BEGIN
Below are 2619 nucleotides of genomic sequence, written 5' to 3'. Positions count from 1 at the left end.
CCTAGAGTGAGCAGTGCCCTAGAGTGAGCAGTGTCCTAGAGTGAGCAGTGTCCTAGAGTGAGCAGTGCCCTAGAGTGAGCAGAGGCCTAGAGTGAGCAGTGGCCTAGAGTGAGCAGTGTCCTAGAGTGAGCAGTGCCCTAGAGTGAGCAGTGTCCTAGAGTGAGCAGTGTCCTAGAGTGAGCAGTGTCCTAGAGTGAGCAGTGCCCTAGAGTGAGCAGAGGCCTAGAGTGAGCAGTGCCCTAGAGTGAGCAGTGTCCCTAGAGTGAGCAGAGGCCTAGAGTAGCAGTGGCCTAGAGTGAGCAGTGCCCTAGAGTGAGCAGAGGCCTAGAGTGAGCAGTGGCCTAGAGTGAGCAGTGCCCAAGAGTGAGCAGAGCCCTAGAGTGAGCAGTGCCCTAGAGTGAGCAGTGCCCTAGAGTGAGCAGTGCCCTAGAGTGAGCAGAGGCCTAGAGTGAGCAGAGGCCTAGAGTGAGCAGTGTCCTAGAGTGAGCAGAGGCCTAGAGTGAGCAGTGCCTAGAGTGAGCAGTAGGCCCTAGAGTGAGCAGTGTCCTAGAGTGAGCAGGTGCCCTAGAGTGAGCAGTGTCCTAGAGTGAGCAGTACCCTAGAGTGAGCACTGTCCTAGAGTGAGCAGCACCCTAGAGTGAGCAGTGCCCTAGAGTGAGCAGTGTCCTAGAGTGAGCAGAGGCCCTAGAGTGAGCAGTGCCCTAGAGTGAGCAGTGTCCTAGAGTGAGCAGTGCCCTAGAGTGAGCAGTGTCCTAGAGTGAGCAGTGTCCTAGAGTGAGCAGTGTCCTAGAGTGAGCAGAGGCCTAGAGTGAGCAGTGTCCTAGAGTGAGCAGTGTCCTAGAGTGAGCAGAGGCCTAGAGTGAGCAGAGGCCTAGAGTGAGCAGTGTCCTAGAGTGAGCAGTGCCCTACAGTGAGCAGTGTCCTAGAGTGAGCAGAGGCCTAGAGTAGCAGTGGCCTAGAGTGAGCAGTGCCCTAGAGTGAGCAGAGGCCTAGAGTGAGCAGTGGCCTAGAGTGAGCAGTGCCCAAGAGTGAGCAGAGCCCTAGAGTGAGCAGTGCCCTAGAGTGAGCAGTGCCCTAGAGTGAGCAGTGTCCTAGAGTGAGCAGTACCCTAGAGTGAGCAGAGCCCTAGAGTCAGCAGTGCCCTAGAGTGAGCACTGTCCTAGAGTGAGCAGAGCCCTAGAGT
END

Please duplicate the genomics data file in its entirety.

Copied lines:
Below are 2619 nucleotides of genomic sequence, written 5' to 3'. Positions count from 1 at the left end.
CCTAGAGTGAGCAGTGCCCTAGAGTGAGCAGTGTCCTAGAGTGAGCAGTGTCCTAGAGTGAGCAGTGCCCTAGAGTGAGCAGAGGCCTAGAGTGAGCAGTGGCCTAGAGTGAGCAGTGTCCTAGAGTGAGCAGTGCCCTAGAGTGAGCAGTGTCCTAGAGTGAGCAGTGTCCTAGAGTGAGCAGTGTCCTAGAGTGAGCAGTGCCCTAGAGTGAGCAGAGGCCTAGAGTGAGCAGTGCCCTAGAGTGAGCAGTGTCCCTAGAGTGAGCAGAGGCCTAGAGTAGCAGTGGCCTAGAGTGAGCAGTGCCCTAGAGTGAGCAGAGGCCTAGAGTGAGCAGTGGCCTAGAGTGAGCAGTGCCCAAGAGTGAGCAGAGCCCTAGAGTGAGCAGTGCCCTAGAGTGAGCAGTGCCCTAGAGTGAGCAGTGCCCTAGAGTGAGCAGAGGCCTAGAGTGAGCAGAGGCCTAGAGTGAGCAGTGTCCTAGAGTGAGCAGAGGCCTAGAGTGAGCAGTGCCTAGAGTGAGCAGTAGGCCCTAGAGTGAGCAGTGTCCTAGAGTGAGCAGGTGCCCTAGAGTGAGCAGTGTCCTAGAGTGAGCAGTACCCTAGAGTGAGCACTGTCCTAGAGTGAGCAGCACCCTAGAGTGAGCAGTGCCCTAGAGTGAGCAGTGTCCTAGAGTGAGCAGAGGCCCTAGAGTGAGCAGTGCCCTAGAGTGAGCAGTGTCCTAGAGTGAGCAGTGCCCTAGAGTGAGCAGTGTCCTAGAGTGAGCAGTGTCCTAGAGTGAGCAGTGTCCTAGAGTGAGCAGAGGCCTAGAGTGAGCAGTGTCCTAGAGTGAGCAGTGTCCTAGAGTGAGCAGAGGCCTAGAGTGAGCAGAGGCCTAGAGTGAGCAGTGTCCTAGAGTGAGCAGTGCCCTACAGTGAGCAGTGTCCTAGAGTGAGCAGAGGCCTAGAGTAGCAGTGGCCTAGAGTGAGCAGTGCCCTAGAGTGAGCAGAGGCCTAGAGTGAGCAGTGGCCTAGAGTGAGCAGTGCCCAAGAGTGAGCAGAGCCCTAGAGTGAGCAGTGCCCTAGAGTGAGCAGTGCCCTAGAGTGAGCAGTGTCCTAGAGTGAGCAGTACCCTAGAGTGAGCAGAGCCCTAGAGTCAGCAGTGCCCTAGAGTGAGCACTGTCCTAGAGTGAGCAGAGCCCTAGAGT